“Sometimes products get offered without a prescription and/or at a significantly lower price, which makes it very attractive for customers. At the same time the current lack of legal regulations makes online sales of medicinal products an easy target for counterfeiters. If people buy medical products via illegitimate channels, there is no longer a control mechanism like a verification by a pharmacist or healthcare provider checking if the product is authentic or not. This makes it nearly impossible for consumers to distinguish between authentic products and their counterfeits and so potentially puts the safety of the patient at risk.”

How can pharma companies enhance their anti-counterfeiting technology?

As counterfeiting technologies advance, pharma companies need to ensure that they are keeping up to date, in order to compete. 

“Ensuring product safety means strict monitoring of all manufacturing, distribution and application processes,” said Panzavolta. “Digital systems that record the history of individual phases in minute detail and can provide rapid information about possible irregularities are ideal for this purpose. Authena’s solution is applied on the product itself and cannot be copied or removed from the product. This ensures an end-to-end traceability of the product. In pharma, we are enabling patients in different countries to verify the authenticity of their medicines by simply using their smartphones.

“There is no easy solution to the counterfeiting and falsification problem, and the consequences affect not only patients at the end of the supply chain, but also governments and healthcare companies. Counterfeits and falsified products normally enter the market at some point in the distribution channel or via purchase from unauthorised sources. The main aim should be patients’ health by ensuring the integrity of the whole supply chain.”

National authorities and agencies as well as international organisations have a very important responsibility for the prevention and control of counterfeiting and falsification.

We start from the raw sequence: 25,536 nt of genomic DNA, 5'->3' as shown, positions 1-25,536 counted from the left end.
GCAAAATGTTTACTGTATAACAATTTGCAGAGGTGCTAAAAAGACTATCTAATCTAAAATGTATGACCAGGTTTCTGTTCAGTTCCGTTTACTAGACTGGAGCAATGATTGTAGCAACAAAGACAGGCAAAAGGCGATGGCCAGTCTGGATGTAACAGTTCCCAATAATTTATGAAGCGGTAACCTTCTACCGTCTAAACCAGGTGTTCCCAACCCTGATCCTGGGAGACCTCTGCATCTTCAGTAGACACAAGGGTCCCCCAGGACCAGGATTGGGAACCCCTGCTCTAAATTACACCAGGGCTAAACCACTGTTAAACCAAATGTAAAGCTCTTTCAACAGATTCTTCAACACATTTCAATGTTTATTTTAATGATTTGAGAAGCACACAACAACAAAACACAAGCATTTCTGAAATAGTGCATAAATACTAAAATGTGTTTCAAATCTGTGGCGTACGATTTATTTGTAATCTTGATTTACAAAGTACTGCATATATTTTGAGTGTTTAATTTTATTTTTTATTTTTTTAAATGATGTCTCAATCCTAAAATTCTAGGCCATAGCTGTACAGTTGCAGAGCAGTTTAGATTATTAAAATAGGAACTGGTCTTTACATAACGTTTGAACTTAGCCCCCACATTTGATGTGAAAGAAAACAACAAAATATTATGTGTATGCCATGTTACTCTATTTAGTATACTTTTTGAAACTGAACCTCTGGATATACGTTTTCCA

What are the disadvantages of serialisation? 

The main drawback of serialisation centres around the high cost of implementation as well as ongoing running costs, according to PharmOut’s 2020 article, Serialisation Requirements in the Pharmaceutical Industry. Aspects like data system integration and software can prove expensive, so companies need to ensure that they include this in their annual budget.

According to a 2014 article by Manufacturing Chemist, ‘The hidden challenges of pharmaceutical serialisation’, there are also issues associated with storing and maintaining the integrity of the vast amount of data that serialisation can create. Each item of data consists of two parts, a physical asset and a data asset, and the association between the two must remain linked from the moment a unique identity is assigned to a pack, to the moment it reaches the patient. The article states that, “This simple fact alone will require a modal shift in the manufacturing mindset, with each pack effectively a unique batch of one. Reconciliation, which has until now been a line side task completed once per batch, will in future need to extend right through the supply chain and be open to interrogation for the life of the product and beyond.”

Panzavolta highlights another lesser known weakness of serialisation, touched on earlier, which lies in the application on the outer packaging and the visibility of the code. He says, “Authena Shield overcomes this by applying the tag directly to the drugs primary packaging (eg, vial or syringe), and adding an additional level of security with blockchain.”

Whilst the counterfeiting market may be at its zenith, so is the technology that can combat it. As long as pharma companies recognise how they can use serialisation, and other digital systems, to leverage their products’ security, they will be equipped to deal with one of the most pervasive problems in the industry. Most importantly, they will be able to guarantee the safety of their patients, enhancing and cementing the trust that lies at the core of this relationship.